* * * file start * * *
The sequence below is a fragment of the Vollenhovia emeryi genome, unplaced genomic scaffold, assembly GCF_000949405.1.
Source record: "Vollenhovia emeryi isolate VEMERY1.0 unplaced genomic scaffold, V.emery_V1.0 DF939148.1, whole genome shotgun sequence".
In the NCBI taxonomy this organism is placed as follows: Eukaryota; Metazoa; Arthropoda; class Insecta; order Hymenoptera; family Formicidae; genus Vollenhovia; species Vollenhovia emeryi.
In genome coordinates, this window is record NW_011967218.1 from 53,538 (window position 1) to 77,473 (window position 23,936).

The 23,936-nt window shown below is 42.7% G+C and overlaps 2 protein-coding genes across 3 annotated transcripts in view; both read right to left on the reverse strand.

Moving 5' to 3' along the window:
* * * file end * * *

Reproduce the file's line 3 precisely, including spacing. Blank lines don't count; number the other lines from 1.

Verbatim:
In the NCBI taxonomy this organism is placed as follows: Eukaryota; Metazoa; Arthropoda; class Insecta; order Hymenoptera; family Formicidae; genus Vollenhovia; species Vollenhovia emeryi.